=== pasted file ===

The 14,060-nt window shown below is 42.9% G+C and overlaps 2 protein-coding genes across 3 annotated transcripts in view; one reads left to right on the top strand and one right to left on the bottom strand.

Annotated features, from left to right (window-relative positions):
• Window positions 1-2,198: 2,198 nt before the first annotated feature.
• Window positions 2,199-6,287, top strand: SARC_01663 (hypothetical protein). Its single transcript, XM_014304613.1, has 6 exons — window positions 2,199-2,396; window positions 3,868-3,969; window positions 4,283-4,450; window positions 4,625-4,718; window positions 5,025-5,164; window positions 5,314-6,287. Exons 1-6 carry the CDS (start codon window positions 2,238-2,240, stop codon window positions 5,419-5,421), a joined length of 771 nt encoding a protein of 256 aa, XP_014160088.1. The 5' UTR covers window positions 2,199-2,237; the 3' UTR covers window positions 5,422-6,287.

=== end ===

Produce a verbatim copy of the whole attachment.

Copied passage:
The 14,060-nt window shown below is 42.9% G+C and overlaps 2 protein-coding genes across 3 annotated transcripts in view; one reads left to right on the top strand and one right to left on the bottom strand.

Annotated features, from left to right (window-relative positions):
• Window positions 1-2,198: 2,198 nt before the first annotated feature.
• Window positions 2,199-6,287, top strand: SARC_01663 (hypothetical protein). Its single transcript, XM_014304613.1, has 6 exons — window positions 2,199-2,396; window positions 3,868-3,969; window positions 4,283-4,450; window positions 4,625-4,718; window positions 5,025-5,164; window positions 5,314-6,287. Exons 1-6 carry the CDS (start codon window positions 2,238-2,240, stop codon window positions 5,419-5,421), a joined length of 771 nt encoding a protein of 256 aa, XP_014160088.1. The 5' UTR covers window positions 2,199-2,237; the 3' UTR covers window positions 5,422-6,287.